Preferably, in the case of the tridecatube, internal hexagonal or regular polygonal central cavity is inscribed in a circumference which diameter varies from 26 mm to 40 mm, and in turn, said hexagonal or regular polygonal central cavity circumscribes a circumference which diameter varies from 22 mm to 36 mm; thickness of each of the membranes separating trapezoidal cavities varies from 1.5 mm to 5.5 mm; thickness of each of the membranes separating trapezoidal cavities from each other and from the central cavity also varies from 1.5 mm to 5.5 mm, and membrane separating internal and external ring from each other varies from 1.5 to 5.5 mm.
Preferably, in the case of the tridecatube, internal circular central cavity has an outer diameter which varies from 26 mm to 40 mm and an internal diameter which varies from 22 mm to 36 mm; thickness of each of the membranes separating trapezoidal cavities from each other varies from 1.5 mm to 5.5 mm; thickness of each of the membranes separating trapezoidal cavities from central cavity also varies from 1.5 mm to 5.5 mm, and membrane separating internal ring from external ring varies from 1.5 to 5.5 mm.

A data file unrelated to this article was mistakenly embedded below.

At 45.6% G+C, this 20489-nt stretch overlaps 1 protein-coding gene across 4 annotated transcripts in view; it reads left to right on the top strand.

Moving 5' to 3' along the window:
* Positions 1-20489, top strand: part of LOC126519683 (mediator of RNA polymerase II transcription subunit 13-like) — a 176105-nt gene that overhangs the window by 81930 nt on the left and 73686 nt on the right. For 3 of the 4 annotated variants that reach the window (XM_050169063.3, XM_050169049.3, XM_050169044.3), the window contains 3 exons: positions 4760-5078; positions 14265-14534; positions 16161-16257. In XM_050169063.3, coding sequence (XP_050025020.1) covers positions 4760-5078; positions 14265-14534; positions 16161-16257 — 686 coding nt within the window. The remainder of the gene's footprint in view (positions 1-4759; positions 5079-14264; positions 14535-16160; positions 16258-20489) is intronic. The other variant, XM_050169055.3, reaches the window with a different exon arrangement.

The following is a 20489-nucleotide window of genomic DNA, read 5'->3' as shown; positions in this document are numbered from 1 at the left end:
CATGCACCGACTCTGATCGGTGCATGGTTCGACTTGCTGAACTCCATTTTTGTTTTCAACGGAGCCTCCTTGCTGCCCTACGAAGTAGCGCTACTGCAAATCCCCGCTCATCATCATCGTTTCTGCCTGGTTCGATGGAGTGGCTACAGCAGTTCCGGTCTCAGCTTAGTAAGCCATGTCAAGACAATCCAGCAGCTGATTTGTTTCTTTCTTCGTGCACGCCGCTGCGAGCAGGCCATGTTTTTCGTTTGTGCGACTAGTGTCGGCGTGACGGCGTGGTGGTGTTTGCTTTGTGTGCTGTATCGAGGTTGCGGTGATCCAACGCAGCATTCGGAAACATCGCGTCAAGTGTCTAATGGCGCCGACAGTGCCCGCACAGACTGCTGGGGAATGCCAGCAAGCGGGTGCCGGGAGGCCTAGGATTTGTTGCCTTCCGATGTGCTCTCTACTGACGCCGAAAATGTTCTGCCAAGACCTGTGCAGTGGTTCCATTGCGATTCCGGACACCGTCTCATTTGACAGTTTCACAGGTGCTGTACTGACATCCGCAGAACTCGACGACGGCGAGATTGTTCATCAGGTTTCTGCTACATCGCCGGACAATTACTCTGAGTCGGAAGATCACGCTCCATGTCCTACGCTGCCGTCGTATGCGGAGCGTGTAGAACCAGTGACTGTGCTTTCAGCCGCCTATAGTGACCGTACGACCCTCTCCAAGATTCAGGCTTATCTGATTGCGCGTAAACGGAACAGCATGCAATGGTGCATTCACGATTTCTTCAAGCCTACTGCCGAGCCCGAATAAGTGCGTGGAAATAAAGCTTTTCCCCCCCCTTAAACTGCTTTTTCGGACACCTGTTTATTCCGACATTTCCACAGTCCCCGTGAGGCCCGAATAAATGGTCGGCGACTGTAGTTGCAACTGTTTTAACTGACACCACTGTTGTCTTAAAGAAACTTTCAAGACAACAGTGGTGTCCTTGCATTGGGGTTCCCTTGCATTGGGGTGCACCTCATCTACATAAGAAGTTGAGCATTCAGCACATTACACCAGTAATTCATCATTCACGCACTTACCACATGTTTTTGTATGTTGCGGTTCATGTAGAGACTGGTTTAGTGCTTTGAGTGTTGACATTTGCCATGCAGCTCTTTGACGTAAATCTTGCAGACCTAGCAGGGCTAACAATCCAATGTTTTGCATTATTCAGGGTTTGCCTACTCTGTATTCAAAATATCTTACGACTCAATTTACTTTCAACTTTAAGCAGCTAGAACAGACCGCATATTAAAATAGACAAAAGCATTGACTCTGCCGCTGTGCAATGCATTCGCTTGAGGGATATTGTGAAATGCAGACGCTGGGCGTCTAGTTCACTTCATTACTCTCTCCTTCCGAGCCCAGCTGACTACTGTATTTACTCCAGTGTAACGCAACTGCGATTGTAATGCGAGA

Another embodiment of the multitube according to the present invention is a tridecatube which consists of a multitube exhibiting an external cylindrical tubing (22) which shows a longitudinally constant section profile and thirteen internal cavities (23) defined by separating membranes (24), twelve of which cavities are arranged in an annular manner as regards the circular or regular polygonal central cavity, said twelve cavities being of irregular trapezoidal shape; said central cavity is concentrically arranged as regards said external cylindrical tubing, defining internal smaller sides (25) of each of said twelve trapezoidal cavities and the internal outline of said central cavity (26), membrane (24) separating said trapezoidal cavities from each other and from the central cavity; said external cylindrical tubing and said separating membranes being made of high density polyethylene (HDPE).